Another change of plans!

Since Bob wasn't going to lead the next pitch, and since we had two 60m ropes, I decided to combine the next two pitched by first climbing the undercover variation all they way up to the anchor bolts by the springboard. This turned out to be a great climb but ended much too soon!
The Crux
The second pitch (normally the second and third pitches) from the belay atop the dihedral


The undercover variation is a lot of fun. I ran it out on the variation to Ellen and Bob could climb up to the first piece, pull it, down climb a few feet and climb the normal route without risking too big of a pendulum as Bob wasn't going to have the energy to climb the variation. THis worked out great as both Ellen and Bob had never had to do an undercling lieback move for more than a few seconds. This will be a climb they both do again after brushing up on a few techniques!
a close up of the crux
a close up of the crux



Anyway, Ellen followed the pitch and was a little spooked at the exposure on the crux move but as usual didn't show it at all, pulling over the edge as if it were nothing.

After we anchored her in, she learned how to use and autoblock belay device and brought Bob up the long pitch.
Ellen belaying
Ellen Belaying Bob with a great view


Bob got a little stumped at a traverse from the snag where feet disappear, but finally committed trusting his hastily smeared feet and making the move with no problem at all. This boosted his confidence (which is normally unstoppable... he usually could climb a 5.7 move with his eyes closed) and gave him the energy to pull through the crux lieback move and flop onto the belay ledge.

One last "pitch"

After resting and eating some food, Bob decided he was going to lead us further up the mountain. So he took the gear and headed up the 4th class ramp to the left of the springboard. FLopping inside the ramp/corner, he got stuck for a while then wiggled his way to the top.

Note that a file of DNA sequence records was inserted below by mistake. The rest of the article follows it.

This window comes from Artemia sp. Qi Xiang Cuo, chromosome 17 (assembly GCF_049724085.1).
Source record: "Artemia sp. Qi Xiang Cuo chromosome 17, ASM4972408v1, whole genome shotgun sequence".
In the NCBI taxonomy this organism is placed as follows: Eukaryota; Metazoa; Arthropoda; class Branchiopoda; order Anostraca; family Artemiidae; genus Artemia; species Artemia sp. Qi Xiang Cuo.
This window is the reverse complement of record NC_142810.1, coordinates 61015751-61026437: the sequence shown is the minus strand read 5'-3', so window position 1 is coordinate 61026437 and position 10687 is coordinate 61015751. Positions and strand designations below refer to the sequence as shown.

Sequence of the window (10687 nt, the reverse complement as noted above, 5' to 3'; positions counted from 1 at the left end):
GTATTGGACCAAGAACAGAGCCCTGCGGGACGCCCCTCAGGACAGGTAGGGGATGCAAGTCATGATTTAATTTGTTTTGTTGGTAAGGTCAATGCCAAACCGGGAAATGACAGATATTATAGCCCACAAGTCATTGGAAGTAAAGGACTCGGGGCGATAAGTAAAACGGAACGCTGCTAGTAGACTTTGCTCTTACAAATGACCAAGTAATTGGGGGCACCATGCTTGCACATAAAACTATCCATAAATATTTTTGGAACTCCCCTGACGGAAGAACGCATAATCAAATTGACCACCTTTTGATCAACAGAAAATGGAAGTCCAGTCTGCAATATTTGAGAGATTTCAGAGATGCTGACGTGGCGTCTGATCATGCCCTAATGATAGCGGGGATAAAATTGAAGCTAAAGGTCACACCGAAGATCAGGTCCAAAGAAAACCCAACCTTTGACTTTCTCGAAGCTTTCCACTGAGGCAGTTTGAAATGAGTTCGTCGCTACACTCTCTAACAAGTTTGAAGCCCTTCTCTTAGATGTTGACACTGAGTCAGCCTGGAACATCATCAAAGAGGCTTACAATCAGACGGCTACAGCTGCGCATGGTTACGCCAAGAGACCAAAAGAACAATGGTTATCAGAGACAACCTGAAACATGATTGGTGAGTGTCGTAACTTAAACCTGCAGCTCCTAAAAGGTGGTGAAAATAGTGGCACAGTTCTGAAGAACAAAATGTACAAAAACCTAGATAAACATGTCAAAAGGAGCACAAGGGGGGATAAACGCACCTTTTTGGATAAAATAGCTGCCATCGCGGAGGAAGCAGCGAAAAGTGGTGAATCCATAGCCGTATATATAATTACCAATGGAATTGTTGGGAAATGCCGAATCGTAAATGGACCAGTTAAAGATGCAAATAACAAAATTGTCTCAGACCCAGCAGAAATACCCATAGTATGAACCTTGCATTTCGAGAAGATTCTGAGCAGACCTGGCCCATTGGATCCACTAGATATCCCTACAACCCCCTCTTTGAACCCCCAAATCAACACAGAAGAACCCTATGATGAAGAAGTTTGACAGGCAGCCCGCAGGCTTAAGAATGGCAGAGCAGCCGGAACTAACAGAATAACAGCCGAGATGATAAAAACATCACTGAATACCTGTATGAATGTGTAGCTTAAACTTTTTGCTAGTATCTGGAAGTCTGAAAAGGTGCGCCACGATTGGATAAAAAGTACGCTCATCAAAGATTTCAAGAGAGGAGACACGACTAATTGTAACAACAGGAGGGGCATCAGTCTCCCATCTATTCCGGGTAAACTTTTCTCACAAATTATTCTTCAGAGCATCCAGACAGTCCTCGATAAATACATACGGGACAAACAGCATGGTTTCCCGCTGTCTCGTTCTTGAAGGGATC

Bob leading out on 4th class terrain
Bob stuck in the ramp/corner


Ellen and I laughed as Bob responded with a desperate, "at least there was no possible way for me to fall!" Bob's pitch led us crawling in the dirt under low tree branches, up dripping 3rd class corners, up trees, across flat grassy benches and into the woods, all protected by 5 million slung trees.

As we topped out at our high point Ellen chimed in saying, "wow Bob, the sure was a great 'pitch' you led" very sarcastically making quote signs with her fingers. We all laughed and to this day he hasn't lived down his "pitch." Although I do have to say that I doubt anyone else has taken his daring line under and over the trees!

After were were done laughing about Bob's lead, we realized we had to get down somehow. Eventually we just started walking down the mountain until we found a dirty gully leading down toward the buttress. Switching back to approach shoes we scrabbled (and slid on our butts) down the loose and muddy gully, arriving at the rap bolts at the top of the springboard pitch.

Three rappels had us back to the base and packing up. On the way out we followed the obvious trail back to the main trail and realized the first trail we saw cut up fairly early was the correct one we should have taken... o well, next time.

Within 10 min we were back at the car and driving home. A fine way to spend a cool winter day!

Gear we used

Two 60m ropes
Helmets
Harnesses
Friends 1, 1.5, 2, 2.5 and 3
Hexes 6, 7, 8, 9
A set of nuts
A bunch of single slings and a few doubles
Pizza

Images

Ellen belayingBob leading out on 4th class terrainEllen\'s first trad leadalmost at the top!The CruxEllen on the first pitcha close up of the crux